What I Mean When I Say I 'Don't Know Who I Am' Without Depression
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I first developed major depressive disorder (MDD) when I was 11. I didn’t receive treatment until I was 17, at which point I was deeply depressed and suicidal. For the next decade and a half I went through countless medication and lifestyle changes, but very few things even showed promise. When I did find a medication that helped some, I had to stop taking it because I started having seizures. So I kept trying other medications, but my lack of success led to a label of “refractory depression” or “treatment-resistant depression.” It was an understatement. My depression wasn’t just treatment “resistant” — it was treatment impossible.
At age 34, I can say I’ve racked up a fair few mental health labels ranging from depression and anxiety to attention-deficit/hyperactivity disorder (ADHD), and run through every medication on the market with even the slightest chance of helping. I developed seizures as an adult, with no apparent cause. I’ve been to an inpatient psychiatric hospital three times because I was an imminent suicide risk. I’ve spent thousands of dollars, and gone into debt, trying to find something that would make me a functional human. After almost 18 years of trying, I have finally gotten to a point of stability. Not perfection, but better that most of my life has been spent. My depression is (finally) under a bit of control.
You see, now I am in a position where I can “be myself.” Eat the foods I like, enjoy my favorite hobbies, hang out with friends — I can live life.
The problem is… I have no idea who I am.
I don’t know what I “like” to eat. All I know is that food is a requirement for life, so I would pick one of the same five things for years, because food was simply an inconvenient requirement. Or perhaps I was trying to self-medicate by eating anything I had, not even tasting it, just trying to feel better somehow. I don’t know what food I “like” because I haven’t “liked” anything for as long as I can remember. I don’t know what I “like” to do with my free time. I don’t remember the last time I actually got enjoyment from the things I thought I liked. Sports? Knitting? I don’t know what I want to do for fun because I haven’t “liked” doing anything for myself in as long as I can remember. I have no idea if I want to go hang out with friends because I’m not sure I’ve ever done it beyond some obligatory gathering which I escaped as quickly as possible. You say it will be “fun,” but I don’t have the first clue what “fun” is.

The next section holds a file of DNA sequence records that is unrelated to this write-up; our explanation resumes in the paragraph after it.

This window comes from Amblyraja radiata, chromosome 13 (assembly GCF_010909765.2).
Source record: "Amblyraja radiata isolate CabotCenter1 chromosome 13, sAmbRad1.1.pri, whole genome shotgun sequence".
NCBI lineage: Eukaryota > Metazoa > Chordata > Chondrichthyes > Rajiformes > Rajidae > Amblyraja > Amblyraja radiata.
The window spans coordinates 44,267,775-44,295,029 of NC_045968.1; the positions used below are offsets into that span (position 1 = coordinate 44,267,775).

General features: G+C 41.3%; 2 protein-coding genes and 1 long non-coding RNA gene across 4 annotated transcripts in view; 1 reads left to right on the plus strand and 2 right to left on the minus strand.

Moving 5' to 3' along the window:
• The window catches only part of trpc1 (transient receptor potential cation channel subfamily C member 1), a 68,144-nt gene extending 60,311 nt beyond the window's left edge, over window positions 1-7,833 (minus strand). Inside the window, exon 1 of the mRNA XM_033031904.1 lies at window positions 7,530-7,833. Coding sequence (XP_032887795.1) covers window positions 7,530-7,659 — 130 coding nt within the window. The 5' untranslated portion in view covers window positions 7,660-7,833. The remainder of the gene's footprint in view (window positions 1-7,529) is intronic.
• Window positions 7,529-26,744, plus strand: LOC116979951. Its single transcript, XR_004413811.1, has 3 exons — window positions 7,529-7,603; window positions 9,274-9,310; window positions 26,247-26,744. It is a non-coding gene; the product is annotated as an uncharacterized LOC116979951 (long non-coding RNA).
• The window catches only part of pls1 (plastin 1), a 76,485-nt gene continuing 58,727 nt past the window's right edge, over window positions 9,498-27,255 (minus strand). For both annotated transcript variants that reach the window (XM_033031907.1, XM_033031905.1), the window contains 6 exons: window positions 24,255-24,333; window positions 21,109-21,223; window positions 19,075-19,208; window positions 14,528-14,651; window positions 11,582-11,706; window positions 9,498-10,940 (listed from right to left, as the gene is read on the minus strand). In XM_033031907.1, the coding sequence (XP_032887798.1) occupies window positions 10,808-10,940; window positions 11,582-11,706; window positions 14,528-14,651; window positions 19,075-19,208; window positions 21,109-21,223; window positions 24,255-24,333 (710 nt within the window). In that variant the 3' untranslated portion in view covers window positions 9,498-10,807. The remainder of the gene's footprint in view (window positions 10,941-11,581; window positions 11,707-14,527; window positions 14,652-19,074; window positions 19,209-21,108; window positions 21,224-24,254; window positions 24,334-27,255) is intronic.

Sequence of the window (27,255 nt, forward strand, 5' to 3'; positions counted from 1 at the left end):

I don’t know “who I am” because I never got the chance to find out.
The natural development of one’s self is not something I had the luxury of enjoying. My development of things that brought me positive feelings stopped before my 11th birthday. So I did the only thing I could think of — I started there. I tried to remember things that I did like, once upon a time. I liked watching hockey. I liked sparkly stuff. I liked arts and crafts. And guess what? It turns out, I still do. My brain never developed any “adult” hobbies or interests because it was too busy trying not to self-destruct.
With time and patience, I’m learning new things that make me feel good — things that might be considered more “age-appropriate” than the pink glittery leg warmers I adored as a child. I am learning knitting (OK, one stitch), I’m trying to teach myself French (unintelligible, layered with my Texas accent), and I’ve advanced my love of hockey to a more profanity-laden adult version of fanaticism. I’m making progress, ugly as it may be.
But in the end, I’m learning to embrace that “who I am” is always going to be someone with depression. Just because I’m in recovery and doing well doesn’t mean I don’t have depression. I will always have it. And with it comes a loss of self — and I’m learning to be OK with that. I’m learning to be OK with the fact that I really only want to eat chicken soup and wear the same five t-shirts. I’m learning to be OK with discovering new things, as well as clinging on to the old.
It’s a process of self-discovery in the deepest sense. But part of that discovery is accepting that “who I am” includes depression, like it or not. So when someone asks me what I did over the weekend, I tell them the truth: I screamed bad words at the TV while knitting a pair of neon leg warmers and eating soup. I had fun.
Who I am may not be like “everyone else,” but that’s OK. “Who I am” is a person who has walked through hell and fought their way through. I’m not like “everyone else.” I’m me. Faults, failures, flaws and all. And that’s exactly who I am supposed to be. Just, me.